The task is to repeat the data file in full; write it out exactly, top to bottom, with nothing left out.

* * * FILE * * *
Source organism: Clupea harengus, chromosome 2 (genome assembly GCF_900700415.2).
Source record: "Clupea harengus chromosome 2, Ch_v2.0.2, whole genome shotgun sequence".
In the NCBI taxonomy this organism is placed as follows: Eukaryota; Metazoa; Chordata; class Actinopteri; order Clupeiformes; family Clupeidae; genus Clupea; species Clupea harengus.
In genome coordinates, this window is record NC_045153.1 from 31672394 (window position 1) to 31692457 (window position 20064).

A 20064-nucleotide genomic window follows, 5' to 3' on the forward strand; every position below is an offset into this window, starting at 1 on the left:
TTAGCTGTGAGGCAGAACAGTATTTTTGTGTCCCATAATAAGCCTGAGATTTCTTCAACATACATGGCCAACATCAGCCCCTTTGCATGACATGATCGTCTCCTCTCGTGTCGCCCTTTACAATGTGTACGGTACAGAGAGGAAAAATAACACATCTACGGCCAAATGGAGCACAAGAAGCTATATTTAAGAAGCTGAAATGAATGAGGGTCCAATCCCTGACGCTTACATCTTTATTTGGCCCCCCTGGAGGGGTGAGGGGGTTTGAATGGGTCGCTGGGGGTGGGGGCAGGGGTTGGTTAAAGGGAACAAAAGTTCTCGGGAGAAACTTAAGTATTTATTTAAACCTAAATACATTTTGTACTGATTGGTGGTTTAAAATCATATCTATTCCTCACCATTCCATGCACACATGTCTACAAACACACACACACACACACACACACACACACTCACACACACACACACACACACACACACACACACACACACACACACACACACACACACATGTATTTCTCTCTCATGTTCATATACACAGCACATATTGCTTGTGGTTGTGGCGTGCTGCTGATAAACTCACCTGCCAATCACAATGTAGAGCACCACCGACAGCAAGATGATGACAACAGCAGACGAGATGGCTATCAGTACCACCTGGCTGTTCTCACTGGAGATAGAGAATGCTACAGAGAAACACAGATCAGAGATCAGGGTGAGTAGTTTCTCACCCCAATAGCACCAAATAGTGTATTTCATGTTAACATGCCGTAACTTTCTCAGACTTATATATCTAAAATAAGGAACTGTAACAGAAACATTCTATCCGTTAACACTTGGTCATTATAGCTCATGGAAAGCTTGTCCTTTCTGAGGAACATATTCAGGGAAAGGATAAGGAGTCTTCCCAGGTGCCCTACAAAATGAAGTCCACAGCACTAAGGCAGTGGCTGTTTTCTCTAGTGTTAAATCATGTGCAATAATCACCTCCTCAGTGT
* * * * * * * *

Source organism: Clupea harengus, chromosome 2 (genome assembly GCF_900700415.2).
Source record: "Clupea harengus chromosome 2, Ch_v2.0.2, whole genome shotgun sequence".
In the NCBI taxonomy this organism is placed as follows: Eukaryota; Metazoa; Chordata; class Actinopteri; order Clupeiformes; family Clupeidae; genus Clupea; species Clupea harengus.
In genome coordinates, this window is record NC_045153.1 from 31672394 (window position 1) to 31692457 (window position 20064).

A 20064-nucleotide genomic window follows, 5' to 3' on the forward strand; every position below is an offset into this window, starting at 1 on the left:
TTAGCTGTGAGGCAGAACAGTATTTTTGTGTCCCATAATAAGCCTGAGATTTCTTCAACATACATGGCCAACATCAGCCCCTTTGCATGACATGATCGTCTCCTCTCGTGTCGCCCTTTACAATGTGTACGGTACAGAGAGGAAAAATAACACATCTACGGCCAAATGGAGCACAAGAAGCTATATTTAAGAAGCTGAAATGAATGAGGGTCCAATCCCTGACGCTTACATCTTTATTTGGCCCCCCTGGAGGGGTGAGGGGGTTTGAATGGGTCGCTGGGGGTGGGGGCAGGGGTTGGTTAAAGGGAACAAAAGTTCTCGGGAGAAACTTAAGTATTTATTTAAACCTAAATACATTTTGTACTGATTGGTGGTTTAAAATCATATCTATTCCTCACCATTCCATGCACACATGTCTACAAACACACACACACACACACACACACACACACTCACACACACACACACACACACACACACACACACACACACACACACACACACACACACATGTATTTCTCTCTCATGTTCATATACACAGCACATATTGCTTGTGGTTGTGGCGTGCTGCTGATAAACTCACCTGCCAATCACAATGTAGAGCACCACCGACAGCAAGATGATGACAACAGCAGACGAGATGGCTATCAGTACCACCTGGCTGTTCTCACTGGAGATAGAGAATGCTACAGAGAAACACAGATCAGAGATCAGGGTGAGTAGTTTCTCACCCCAATAGCACCAAATAGTGTATTTCATGTTAACATGCCGTAACTTTCTCAGACTTATATATCTAAAATAAGGAACTGTAACAGAAACATTCTATCCGTTAACACTTGGTCATTATAGCTCATGGAAAGCTTGTCCTTTCTGAGGAACATATTCAGGGAAAGGATAAGGAGTCTTCCCAGGTGCCCTACAAAATGAAGTCCACAGCACTAAGGCAGTGGCTGTTTTCTCTAGTGTTAAATCATGTGCAATAATCACCTCCTCAGTGT